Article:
They put him in prison, they made him run for the border, they burned him out — and Sally too when he was in prison — but each and every time, he came back stronger than before. Today he’s living like a king in Rio on the proceeds from his Nevada life.
[ Our bookstore is closed temporarily, but we do have a small number of Joe’s book, both hard cover and paperbound. Send an email for details ]
Ten Years Ago in the NevadaGram — Mark Twain in Hawthorne
On November 22 Mark Twain performed in Hawthorne for the first time in history, before a packed house at the old USO building, now the Convention Center.
It wasn’t the original Mark Twain, of course — Hawthorne didn’t exist when Sam Clemens came to Aurora, 15 miles to the southwest, as a hopeful gold miner in 1861. For that matter Mark Twain didn’t exist then either — the letters that Clemens sent from Aurora to the Territorial Enterprise in Virginia City were signed Josh.
By the time Hawthorne was established as a division point on the Carson & Colorado Railroad in 1881, Sam Clemens was firmly established as Mark Twain, living back east and revered as the author of Innocents Abroad, The Adventures of Tom Sawyer, Huckleberry Finn and other hugely popular writings.
So this was Mark Twain’s first appearance in Hawthorne, courtesy of McAvoy Layne, and the town turned out in force to attend. They packed the theater — extra chairs were hurriedly gathered and set in place — and were treated to his reminiscenses of steamboating on the Mississippi:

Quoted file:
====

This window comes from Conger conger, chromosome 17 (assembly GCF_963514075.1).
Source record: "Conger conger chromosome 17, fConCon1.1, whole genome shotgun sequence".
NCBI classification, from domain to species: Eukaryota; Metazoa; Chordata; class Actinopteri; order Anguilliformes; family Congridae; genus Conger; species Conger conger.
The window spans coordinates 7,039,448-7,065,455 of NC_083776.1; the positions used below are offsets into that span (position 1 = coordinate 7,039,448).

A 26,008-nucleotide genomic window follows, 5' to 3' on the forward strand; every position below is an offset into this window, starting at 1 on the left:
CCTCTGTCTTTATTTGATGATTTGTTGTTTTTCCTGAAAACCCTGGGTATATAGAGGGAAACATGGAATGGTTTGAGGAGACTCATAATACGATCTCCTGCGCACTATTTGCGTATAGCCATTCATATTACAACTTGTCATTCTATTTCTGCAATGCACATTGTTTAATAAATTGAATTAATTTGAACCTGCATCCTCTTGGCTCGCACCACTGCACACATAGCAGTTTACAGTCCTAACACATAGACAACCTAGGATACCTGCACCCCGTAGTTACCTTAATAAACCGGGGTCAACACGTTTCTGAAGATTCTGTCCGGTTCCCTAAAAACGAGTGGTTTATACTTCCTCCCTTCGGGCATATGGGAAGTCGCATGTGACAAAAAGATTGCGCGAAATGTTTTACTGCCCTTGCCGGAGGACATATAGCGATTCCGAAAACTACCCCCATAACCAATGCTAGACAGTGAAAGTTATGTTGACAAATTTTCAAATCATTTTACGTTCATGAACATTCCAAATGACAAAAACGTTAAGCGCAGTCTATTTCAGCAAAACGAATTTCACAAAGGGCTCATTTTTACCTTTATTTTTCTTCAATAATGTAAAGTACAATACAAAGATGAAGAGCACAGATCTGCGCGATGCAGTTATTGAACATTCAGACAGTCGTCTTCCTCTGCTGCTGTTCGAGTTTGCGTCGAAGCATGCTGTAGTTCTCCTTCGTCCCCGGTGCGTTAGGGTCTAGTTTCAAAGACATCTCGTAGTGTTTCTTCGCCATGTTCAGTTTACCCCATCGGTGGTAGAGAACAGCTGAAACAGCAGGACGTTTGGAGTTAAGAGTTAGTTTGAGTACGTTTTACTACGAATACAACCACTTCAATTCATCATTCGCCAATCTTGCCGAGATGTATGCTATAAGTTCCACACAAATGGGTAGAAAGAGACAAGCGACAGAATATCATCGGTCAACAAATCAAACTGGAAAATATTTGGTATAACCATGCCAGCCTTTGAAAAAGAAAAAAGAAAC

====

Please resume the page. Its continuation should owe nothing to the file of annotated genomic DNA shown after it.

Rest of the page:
“Every tumblerful of Mississippi River water holds nearly an acre of land in solution. I got this fact from the bishop of the diocese. If you will let your glass stand half an hour, you can separate the land from the water as easy as Genesis; and then you will find them both good: the one good to eat, the other good to drink. The land is very nourishing, the water is thoroughly wholesome.
“The one appeases hunger; the other, thirst. But the natives do not take them separately, but together, as nature mixed them. When they find an inch of mud in the bottom of a glass, they stir it up, and then take the draught as they would gruel. It is difficult for a stranger to get used to this batter, but once used to it he will prefer it to water. This is really the case. It is good for steamboating, and good to drink; but it is worthless for all other purposes, except baptizing.”
15 Years Ago in the NevadaGram — Winnemucca and Austin
The only disappointment of my recent visit to Las Vegas was that Hofbrauhaus Las Vegas was not yet open.
The $12 million, enclosed beer garden, a replica of the famous one in Munich, Germany, was supposed to have opened across Harmon Avenue from the Hard Rock Cafe in October. The structure is to have a 45-foot ceiling and accommodate 800 beer drinkers gulping down the authentic German suds from authentic German steins while listening to authentic German oom-pah bands. Can you understand my sulky mood? Can you feel my pain?
But the local people were not completely discouraged, as the proprietors, when they realized they would not be open in time for Oktoberfest, erected a 1,000-seat tent in the parking lot at Terrible’s Hotel and Casino at Paradise and Flamingo. From October 10 – 26 they provided sit-down service by a wait staff brought over from Germany, along with the food (including a 40-foot container with 75,000 frozen pretzels) and the beer. I can hardly wait.
Parting Shot —
Paris by Robin Cobbey